Saturday, July 25, 2015

7/22 Lesson

First, my trainer and I decided to get some alfalfa hay for Mikey to nom on (in moderation) at horse shows to keep his energy up. He has a tendency to fizzle out in our second test of the day and last year I got him some oats (essentially empty calories) to perk him up at shows. I bought an alfalfa bale from Tractor Supply to test it out this weekend at our schooling show. I may just continue to get it from there, it's easy for me to get (but is ultra expensive at $18.99 for 50lbs), and I don't need it all that often. I am also allergic to hay, grass, and most things outdoorsy, so not tromping around stacking hay is ideal.

My car smells like allergies due to this poison package in my backseat.
Anyway, so the clinic that was supposed to be Wednesday this week had to be cancelled due to the clinician becoming very sick. So I took a lesson with Trainer in my time spot instead.

Mikey ended up staying in when the other horses went out, so I'm not sure if that was what caused him to be a little spooky and up on Wednesday, but he wasn't my usual relaxed horse. He wavered between relaxed and ready to explode for the entire ride. He baited me like he always does, but I don't bite anymore. It was a bit unnerving this close to the show. Back in our first show season together, Mikey got very excited to be out and about, and I would get nervous, and it was just bad. Old demons are not cool.

We chatted about the clinic, and the German Riding Master's comments. She was very happy that we had gotten such good remarks. She should be, she's the one who got us up and running again after a couple months of me walking and trotting just asking for throughness.

We talked about what each test this weekend would entail, talked about the alfalfa, and got to work. I had done a lot of walking lateral work outside the dressage arena as I waited for the previous lesson to finish. Trainer and I had set up the dressage arena this past Sunday, so I worked around the outside and used it like a rail to practice changing from shoulder in to renvers and back to shoulder in.

Lesson was good, and I'll just recap the main points:

  • As I go around the arena (and in all movements really), think neck rein with my inside rein (no actual crossing the neck). That brings up my inside hand that usually drops too wide to where it should be and gives Mikey the proper support. I'd already been doing this in half pass on my own, but that's a better way of explaining it. When we get working with lateral movements, Mikey swings his hips around like a college girl on a dance floor. Take that neck rein feeling to hold the shoulder (which is where I really lose him- his left shoulder), add the correct leg to shove his hips back where they belong, and bam, he's straight and ready to go again. This same feeling on a 10m canter circle is incredible. No falling in, plenty of bend.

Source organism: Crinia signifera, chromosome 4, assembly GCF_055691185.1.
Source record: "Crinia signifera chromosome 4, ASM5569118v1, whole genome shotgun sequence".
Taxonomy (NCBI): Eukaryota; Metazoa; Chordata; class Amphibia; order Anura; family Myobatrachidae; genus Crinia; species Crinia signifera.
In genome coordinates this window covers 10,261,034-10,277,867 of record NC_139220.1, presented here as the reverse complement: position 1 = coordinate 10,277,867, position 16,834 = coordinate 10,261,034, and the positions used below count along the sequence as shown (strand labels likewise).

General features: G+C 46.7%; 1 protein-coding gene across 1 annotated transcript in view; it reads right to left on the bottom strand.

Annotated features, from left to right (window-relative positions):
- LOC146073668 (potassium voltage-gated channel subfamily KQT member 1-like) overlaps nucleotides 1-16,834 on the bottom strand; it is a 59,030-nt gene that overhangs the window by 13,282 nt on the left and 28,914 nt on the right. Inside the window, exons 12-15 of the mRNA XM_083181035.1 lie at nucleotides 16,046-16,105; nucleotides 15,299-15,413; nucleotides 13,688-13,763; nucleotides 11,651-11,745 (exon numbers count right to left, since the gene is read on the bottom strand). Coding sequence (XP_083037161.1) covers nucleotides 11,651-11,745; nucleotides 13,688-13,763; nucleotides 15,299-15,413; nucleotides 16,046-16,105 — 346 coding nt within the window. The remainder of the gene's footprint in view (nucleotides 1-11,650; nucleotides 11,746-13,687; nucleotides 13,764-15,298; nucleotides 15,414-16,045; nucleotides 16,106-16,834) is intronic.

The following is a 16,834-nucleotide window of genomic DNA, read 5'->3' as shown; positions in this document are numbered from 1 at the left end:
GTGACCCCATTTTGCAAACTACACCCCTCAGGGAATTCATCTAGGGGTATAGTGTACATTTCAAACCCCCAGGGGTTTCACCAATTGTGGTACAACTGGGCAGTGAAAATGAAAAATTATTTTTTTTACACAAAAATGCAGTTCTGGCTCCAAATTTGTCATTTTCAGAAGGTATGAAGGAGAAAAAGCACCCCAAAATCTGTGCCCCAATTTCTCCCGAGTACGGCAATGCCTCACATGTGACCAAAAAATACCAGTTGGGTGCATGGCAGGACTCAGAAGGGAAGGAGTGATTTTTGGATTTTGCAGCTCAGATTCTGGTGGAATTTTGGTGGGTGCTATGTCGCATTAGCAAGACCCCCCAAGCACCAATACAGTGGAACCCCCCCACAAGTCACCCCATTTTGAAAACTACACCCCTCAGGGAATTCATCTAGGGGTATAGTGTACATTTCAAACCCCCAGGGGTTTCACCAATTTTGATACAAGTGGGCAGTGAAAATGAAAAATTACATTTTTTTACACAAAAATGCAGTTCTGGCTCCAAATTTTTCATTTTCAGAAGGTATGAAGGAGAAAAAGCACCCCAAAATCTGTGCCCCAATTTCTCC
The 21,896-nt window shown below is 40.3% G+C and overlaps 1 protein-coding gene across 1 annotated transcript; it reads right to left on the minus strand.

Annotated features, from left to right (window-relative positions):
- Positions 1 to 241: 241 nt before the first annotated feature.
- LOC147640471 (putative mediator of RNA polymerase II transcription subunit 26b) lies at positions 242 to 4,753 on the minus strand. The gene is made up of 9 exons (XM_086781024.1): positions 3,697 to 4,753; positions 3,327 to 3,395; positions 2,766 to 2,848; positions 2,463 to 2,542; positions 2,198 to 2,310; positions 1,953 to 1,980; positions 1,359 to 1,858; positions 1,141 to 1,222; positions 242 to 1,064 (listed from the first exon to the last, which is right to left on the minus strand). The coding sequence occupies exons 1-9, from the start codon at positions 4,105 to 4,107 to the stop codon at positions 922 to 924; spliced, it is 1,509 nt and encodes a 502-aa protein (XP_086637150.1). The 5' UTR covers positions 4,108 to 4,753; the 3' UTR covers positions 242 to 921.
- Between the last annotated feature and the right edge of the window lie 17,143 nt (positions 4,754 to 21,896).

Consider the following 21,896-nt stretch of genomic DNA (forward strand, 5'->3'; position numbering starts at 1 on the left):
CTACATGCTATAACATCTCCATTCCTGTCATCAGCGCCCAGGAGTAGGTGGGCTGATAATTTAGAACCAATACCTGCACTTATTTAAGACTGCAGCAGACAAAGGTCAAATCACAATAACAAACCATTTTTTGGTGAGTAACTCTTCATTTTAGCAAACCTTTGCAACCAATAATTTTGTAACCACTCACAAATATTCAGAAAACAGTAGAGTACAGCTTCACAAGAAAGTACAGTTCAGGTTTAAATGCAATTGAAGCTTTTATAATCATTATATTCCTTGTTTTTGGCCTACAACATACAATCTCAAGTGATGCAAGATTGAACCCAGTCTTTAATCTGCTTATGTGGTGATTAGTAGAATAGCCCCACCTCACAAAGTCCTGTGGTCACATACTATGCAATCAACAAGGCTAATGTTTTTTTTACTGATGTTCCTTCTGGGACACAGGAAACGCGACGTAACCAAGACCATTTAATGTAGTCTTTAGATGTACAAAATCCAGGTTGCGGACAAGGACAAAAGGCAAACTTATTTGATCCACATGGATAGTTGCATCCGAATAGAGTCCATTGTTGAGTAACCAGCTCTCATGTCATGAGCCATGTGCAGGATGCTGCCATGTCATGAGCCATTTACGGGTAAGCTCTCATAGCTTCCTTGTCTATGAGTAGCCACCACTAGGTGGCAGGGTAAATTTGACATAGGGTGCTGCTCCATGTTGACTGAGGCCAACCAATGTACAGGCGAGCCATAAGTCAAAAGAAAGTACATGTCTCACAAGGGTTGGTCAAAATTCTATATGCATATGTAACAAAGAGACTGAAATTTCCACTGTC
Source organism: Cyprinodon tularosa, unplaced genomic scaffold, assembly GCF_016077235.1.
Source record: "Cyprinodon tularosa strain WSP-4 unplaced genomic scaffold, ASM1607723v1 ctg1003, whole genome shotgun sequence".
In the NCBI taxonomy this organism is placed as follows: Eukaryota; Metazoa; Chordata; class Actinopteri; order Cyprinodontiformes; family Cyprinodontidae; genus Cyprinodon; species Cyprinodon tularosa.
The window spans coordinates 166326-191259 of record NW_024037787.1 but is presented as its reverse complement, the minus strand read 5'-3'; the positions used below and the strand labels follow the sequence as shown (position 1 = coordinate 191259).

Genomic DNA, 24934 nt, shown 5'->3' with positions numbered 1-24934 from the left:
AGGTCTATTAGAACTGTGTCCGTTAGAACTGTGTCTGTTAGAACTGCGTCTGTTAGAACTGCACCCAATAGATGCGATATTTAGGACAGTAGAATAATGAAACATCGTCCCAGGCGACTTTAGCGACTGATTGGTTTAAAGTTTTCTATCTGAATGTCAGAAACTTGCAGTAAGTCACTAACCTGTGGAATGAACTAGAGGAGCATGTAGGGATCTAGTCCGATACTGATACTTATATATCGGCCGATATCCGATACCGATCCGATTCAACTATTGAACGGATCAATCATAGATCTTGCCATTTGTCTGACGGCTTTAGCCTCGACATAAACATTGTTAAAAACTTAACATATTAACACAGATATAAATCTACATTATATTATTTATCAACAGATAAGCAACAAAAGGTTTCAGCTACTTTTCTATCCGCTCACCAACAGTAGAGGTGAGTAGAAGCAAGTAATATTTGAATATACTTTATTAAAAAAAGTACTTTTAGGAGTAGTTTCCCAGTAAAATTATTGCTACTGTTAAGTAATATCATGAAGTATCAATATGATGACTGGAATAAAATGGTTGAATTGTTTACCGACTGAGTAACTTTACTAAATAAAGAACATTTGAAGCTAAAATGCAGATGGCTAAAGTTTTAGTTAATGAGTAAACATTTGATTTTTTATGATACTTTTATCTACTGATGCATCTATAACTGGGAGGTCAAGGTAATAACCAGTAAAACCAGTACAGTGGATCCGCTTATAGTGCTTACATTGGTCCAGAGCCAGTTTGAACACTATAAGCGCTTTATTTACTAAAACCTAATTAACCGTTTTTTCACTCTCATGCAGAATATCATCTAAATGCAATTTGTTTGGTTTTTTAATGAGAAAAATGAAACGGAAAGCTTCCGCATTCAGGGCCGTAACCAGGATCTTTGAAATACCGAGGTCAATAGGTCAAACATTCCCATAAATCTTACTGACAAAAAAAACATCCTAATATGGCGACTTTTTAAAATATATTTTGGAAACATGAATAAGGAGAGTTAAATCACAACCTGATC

• Hold a step of straight out of the corners before asking for shoulder in. Don't rush into it.
  • In trot half pass right, ride it like I'm asking for a medium trot half pass. Mikey gets slow off the ground and crosses and goes sideways, but there's a lack of bend, which leads me to...
  • Half pass right (trot and canter): Ride it like I'm going to slide off the right side of the horse. I collapse my left side, inadvertently put my left hip on him, and remove all right bend from a right half pass. As soon as I shifted more to the right, his bend came back and he reached more forward and was a bit more free in his movement.
  • All half passes- don't let the outside leg get stuck on his side asking for half pass. Make it find the rhythm of the hind foot and bump him with it each step to keep him active and stepping forward.
  • If I'm going to hold my grab strap in medium and extended trots, hold with the right hand. I need more right to right half halts anyway to keep him straight and engaged, so I shouldn't lock down my left hand like I had been doing. This makes sense too because I need to carry my whip in my left hand to keep after his lazy left hind (the undamaged one!!!)
  • Turn on the haunches- keep a more active step by lightening my seat as I ask for it instead of digging in and driving for it (GRM also told me to stop driving for it). This is the same idea that I need to keep when I ask for halts and rein back. Lighten the seat to give his back somewhere to go, otherwise I'm crushing it down and he'll invert because he simply can't combat my seat to bring up his back.
  • Medium and Extended canter to collected canter: When asking for the downward transition, think of it as putting my shoulders back into a recliner that doesn't want to recline. This engages my core and slows my seat without me struggling to do so, and while I stretch tall and back, slide my legs back and encourage him to pick up his belly into the collection. This created the much quicker and smoother transitions back to collected canter.
Then there's this interesting tidbit that I read on A Enter Spooking, if you want to canter-walk, you must collect the canter until it's the same speed as the walk, then change the rhythm of the steps from canter to walk, otherwise you get an inverted transition or trot steps. Like, this is totally obvious now that it's pointed out, and the transition isn't necessary for 3rd level, but I think I want to hold on to that idea in our canter-trot transitions. Especially the one on centerline when Mikey wants to collapse into a pile of downhill mush.

Ok, so that's a lot of main points. I mostly want to get it down so I can review!

Quiet school on Friday, a walk today, show tomorrow! 

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